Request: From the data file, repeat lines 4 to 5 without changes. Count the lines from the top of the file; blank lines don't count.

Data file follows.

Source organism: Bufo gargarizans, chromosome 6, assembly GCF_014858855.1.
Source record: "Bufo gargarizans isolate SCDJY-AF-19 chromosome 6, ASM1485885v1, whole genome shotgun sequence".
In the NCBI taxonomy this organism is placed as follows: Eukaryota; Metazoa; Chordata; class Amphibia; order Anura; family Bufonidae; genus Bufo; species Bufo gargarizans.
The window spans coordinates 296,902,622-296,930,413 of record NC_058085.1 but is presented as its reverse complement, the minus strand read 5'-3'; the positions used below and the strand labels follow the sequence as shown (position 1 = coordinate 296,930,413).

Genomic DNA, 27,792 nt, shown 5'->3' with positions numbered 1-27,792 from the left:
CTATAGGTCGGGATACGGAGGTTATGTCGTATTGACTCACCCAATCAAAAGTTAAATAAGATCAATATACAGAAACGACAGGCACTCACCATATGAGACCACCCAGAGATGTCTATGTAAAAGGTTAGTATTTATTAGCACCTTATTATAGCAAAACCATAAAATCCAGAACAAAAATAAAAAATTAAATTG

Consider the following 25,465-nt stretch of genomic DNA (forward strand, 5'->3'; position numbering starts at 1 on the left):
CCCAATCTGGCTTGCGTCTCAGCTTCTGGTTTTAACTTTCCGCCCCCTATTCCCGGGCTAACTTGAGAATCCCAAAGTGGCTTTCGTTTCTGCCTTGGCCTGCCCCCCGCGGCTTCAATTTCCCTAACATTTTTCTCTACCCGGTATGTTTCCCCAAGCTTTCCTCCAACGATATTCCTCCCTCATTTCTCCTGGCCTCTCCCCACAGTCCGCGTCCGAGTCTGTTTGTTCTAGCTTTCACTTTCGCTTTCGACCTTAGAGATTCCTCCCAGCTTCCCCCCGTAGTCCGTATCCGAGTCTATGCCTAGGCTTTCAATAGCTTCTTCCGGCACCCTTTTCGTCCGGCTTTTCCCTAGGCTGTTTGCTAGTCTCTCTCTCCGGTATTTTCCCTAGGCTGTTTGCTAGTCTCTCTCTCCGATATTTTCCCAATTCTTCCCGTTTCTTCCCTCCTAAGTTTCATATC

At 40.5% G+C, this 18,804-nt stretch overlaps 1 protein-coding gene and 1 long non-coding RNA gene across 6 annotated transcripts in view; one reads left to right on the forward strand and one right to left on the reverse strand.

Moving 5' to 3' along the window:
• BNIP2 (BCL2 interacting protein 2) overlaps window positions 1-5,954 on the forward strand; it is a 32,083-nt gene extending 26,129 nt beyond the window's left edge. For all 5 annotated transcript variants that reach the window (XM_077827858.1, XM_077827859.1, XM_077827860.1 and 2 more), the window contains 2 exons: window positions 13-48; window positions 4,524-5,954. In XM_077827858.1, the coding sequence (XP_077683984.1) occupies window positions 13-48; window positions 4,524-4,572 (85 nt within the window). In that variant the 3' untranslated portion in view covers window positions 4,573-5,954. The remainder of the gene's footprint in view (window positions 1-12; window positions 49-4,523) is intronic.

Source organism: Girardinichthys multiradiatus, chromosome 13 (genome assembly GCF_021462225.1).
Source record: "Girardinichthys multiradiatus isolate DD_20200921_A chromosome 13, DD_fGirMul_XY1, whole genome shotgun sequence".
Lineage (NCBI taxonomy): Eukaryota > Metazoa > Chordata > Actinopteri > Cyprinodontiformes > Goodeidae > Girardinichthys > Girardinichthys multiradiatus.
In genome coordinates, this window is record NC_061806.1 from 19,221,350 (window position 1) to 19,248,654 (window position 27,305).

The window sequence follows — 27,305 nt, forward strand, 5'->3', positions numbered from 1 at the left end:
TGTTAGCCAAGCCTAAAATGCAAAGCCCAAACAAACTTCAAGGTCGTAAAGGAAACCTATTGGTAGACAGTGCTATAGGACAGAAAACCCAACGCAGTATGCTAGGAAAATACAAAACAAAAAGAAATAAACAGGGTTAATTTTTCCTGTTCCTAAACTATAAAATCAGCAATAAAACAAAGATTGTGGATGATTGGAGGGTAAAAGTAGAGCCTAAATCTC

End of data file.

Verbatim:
The window spans coordinates 296,902,622-296,930,413 of record NC_058085.1 but is presented as its reverse complement, the minus strand read 5'-3'; the positions used below and the strand labels follow the sequence as shown (position 1 = coordinate 296,930,413).

Genomic DNA, 27,792 nt, shown 5'->3' with positions numbered 1-27,792 from the left: